Fertility preservation for children treated for cancer (1): scientific advances and research dilemmas

Grundy, R.; Gosden, R. G.; Hewitt, M.; Larcher, V.; Leiper, A.; Spoudeas, H. A.; Walker, D.; Wallace, W. H. B.
April 2001
Archives of Disease in Childhood;Apr2001, Vol. 84 Issue 4, p355
Academic Journal
Most children treated for cancer can now expect to be cured and to be fertile. However, in a significant minority, future fertility may be compromised by their disease or its treatment. Although the primary objective of treating cancer is cure, this should be seen in the context of promoting and protecting the child's overall well-being. Infertility may have significant psychological consequences in adulthood, and strategies aimed at ameliorating this "cost of cure" provide new challenges to professionals in many different disciplines.


Related Articles

  • Preserving fertility in children treated for cancer. Green, Daniel M // BMJ: British Medical Journal (International Edition);11/24/2001, Vol. 323 Issue 7323, p1201 

    Editorial. Comments on the fertility of survivors of childhood cancer. How many survivors are subfertile; Discussion of interventional research of techniques, such as sperm banking and heterotransplantation of ovarian cortical strips; Risk of harvesting germ cells which could be malignant.

  • Cancer Conversations with the Experts from MD Anderson "Could My Child Have Cancer?". Zweidler-McKay, Patrick // Pediatrics for Parents;May/Jun2010, Vol. 26 Issue 5/6, p23 

    The article offers key points about cancer in children. It highlights the basic information about the causes, curability, and the things that parents must do if the child is diagnosed with cancer as well as the factors to consider when selecting a treatment facility for cancer which hits...

  • Kids who beat cancer may face later health challenges. Marcus, Mary Brophy // U.S. News & World Report;04/30/2001, Vol. 130 Issue 17, p68 

    Examines the lingering health problems that cancer survivors must live with years after beating the disease. How some cancer survival rates have increased since the 1970s; Why children are especially vulnerable to the effects of cancer treatments; Treatments that doctors are looking at to limit...

  • Beads for a brave journey. Cotterell, Dianne // Australian Nursing Journal;Sep2005, Vol. 13 Issue 3, p31 

    Offers information on the Bravery Bead program launched by the John Hunter Children's Hospital for pediatric oncology patients, in which the beads represent the treatments administered to a patient. Psychological significance of the beads to the patients.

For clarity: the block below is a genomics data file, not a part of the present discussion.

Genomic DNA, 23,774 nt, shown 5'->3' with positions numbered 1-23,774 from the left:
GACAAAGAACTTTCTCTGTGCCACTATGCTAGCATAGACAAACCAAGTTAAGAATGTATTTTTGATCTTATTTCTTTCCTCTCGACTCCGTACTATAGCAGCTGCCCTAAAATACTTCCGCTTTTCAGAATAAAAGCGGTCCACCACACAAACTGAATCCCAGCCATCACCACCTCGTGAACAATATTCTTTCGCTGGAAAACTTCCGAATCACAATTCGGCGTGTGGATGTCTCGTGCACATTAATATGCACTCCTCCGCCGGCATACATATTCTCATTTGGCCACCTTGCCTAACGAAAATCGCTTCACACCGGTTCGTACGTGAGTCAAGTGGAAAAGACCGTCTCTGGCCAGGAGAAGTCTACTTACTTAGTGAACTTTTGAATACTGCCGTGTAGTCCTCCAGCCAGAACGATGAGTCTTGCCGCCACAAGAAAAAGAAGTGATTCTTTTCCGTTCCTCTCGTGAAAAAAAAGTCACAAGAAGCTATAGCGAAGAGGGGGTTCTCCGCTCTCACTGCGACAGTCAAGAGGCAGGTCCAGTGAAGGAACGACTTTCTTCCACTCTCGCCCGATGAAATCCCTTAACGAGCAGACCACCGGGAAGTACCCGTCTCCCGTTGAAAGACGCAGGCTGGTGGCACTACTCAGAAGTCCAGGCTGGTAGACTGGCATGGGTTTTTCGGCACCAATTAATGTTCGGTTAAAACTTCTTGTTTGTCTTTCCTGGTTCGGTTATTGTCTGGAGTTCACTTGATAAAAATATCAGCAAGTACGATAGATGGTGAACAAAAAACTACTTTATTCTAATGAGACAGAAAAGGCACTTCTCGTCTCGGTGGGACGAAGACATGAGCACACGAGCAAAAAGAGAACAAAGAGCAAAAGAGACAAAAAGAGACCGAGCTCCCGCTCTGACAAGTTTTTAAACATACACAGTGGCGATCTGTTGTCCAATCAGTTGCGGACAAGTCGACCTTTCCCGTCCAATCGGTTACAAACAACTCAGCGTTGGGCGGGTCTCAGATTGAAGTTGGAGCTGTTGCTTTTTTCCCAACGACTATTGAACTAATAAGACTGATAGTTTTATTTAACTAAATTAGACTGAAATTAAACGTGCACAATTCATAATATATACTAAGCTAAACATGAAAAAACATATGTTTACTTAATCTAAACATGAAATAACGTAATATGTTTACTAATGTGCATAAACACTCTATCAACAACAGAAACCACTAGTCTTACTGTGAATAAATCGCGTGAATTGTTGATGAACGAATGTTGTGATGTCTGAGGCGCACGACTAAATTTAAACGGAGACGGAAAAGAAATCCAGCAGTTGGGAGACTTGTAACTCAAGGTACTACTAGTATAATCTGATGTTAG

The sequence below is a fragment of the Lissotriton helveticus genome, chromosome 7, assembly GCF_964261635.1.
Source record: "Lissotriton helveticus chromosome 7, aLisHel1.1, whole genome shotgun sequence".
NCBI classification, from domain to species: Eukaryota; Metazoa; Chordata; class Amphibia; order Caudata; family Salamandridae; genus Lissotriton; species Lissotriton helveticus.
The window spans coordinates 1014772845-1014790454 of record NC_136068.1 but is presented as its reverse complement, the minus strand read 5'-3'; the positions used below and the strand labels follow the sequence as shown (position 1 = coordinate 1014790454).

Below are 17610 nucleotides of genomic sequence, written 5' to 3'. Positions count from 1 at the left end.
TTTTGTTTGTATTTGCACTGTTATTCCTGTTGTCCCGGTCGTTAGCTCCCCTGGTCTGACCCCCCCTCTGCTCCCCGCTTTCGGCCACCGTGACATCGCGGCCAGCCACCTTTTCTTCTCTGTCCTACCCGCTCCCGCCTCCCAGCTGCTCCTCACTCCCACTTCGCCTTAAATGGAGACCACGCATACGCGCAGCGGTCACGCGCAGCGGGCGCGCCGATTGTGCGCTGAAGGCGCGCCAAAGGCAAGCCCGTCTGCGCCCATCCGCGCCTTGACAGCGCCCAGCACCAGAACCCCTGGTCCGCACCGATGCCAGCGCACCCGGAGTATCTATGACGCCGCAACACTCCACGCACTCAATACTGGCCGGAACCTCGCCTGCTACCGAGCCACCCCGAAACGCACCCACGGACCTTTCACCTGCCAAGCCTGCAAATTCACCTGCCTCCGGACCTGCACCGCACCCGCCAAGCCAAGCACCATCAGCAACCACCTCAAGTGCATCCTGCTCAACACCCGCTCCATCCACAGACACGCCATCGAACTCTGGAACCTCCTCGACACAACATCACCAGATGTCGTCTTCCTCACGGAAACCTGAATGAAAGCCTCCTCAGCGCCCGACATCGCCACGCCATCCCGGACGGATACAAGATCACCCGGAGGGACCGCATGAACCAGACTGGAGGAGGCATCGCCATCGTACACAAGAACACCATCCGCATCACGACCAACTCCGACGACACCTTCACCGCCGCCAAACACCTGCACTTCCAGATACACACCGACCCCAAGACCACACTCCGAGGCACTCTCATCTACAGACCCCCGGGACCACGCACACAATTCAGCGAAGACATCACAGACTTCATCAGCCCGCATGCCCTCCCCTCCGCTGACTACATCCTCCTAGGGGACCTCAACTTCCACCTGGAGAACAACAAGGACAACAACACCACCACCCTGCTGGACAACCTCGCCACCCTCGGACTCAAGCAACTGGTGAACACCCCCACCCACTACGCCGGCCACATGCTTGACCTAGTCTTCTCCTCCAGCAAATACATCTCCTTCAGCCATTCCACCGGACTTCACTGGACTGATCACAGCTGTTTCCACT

• A psychoeducational intervention reduces the need for anesthesia during radiotherapy for young childhood cancer patients. Haeberli, Sonja; Grotzer, Michael A.; Niggli, Felix K.; Landolt, Markus A.; Linsenmeier, Claudia; Ammann, Roland A.; Bodmer, Nicole // Radiation Oncology;2008, Vol. 3, Special section p1 

    Background: Radiotherapy (RT) has become an important treatment modality in pediatric oncology, but its delivery to young children with cancer is challenging and general anesthesia is often needed. Methods: To evaluate whether a psychoeducational intervention might reduce the need for...

  • A systematic review of symptom assessment scales in children with cancer. Dupuis, L. Lee; Ethier, Marie-Chantal; Tomlinson, Deborah; Hesser, Tanya; Sung, Lillian // BMC Cancer;2012, Vol. 12 Issue 1, p430 

    Background: The objective was to describe symptom assessment scales that have been used in children with cancer. Methods: We conducted electronic searches of OVID Medline and EMBASE in order to identify all symptom assessment scales that have been used in pediatric cancer. Two reviewers...

  • Cancer pain management in children. Mercadante, Sebastiano // Palliative Medicine;Nov2004, Vol. 18 Issue 7, p654 

    Unrelieved pain may have a major impact on the care of children with cancer. The type and severity of pain experienced by children with cancer varies from acute, procedure-related pain to progressive chronic pain associated with the progression of the disease or sequelae of treatment. Drugs are...

  • Fertility preservation for children treated for cancer (2): ethics of consent for gamete storage and experimentation. Grundy, R.; Larcher, V.; Gosden, R. G.; Hewitt, M.; Leiper, A.; Spoudeas, H. A.; Walker, D.; Wallace, W. H. B. // Archives of Disease in Childhood;Apr2001, Vol. 84 Issue 4, p360 

    Infertility causes significant psychosocial morbidity by reducing both personal sense of well-being (health) and capacity to exercise self determination over reproduction (autonomy). As the primary moral responsibilities of health professionals are restoration of health and respecting patients'...

  • Educational paper: the effect of cancer therapy on fertility, the assessment of fertility and fertility preservation options for pediatric patients. Ginsberg, Jill P. // European Journal of Pediatrics;Jun2011, Vol. 170 Issue 6, p703 

    Unlabelled: Over the past several decades, pediatric oncologists have seen the growth in the number of patients surviving their cancer. This is in large part due to the use of multimodal therapy including chemotherapy, surgery, and radiotherapy. As the number of survivors of...


Read the Article


Sorry, but this item is not currently available from your library.

Try another library?
Sign out of this library

Other Topics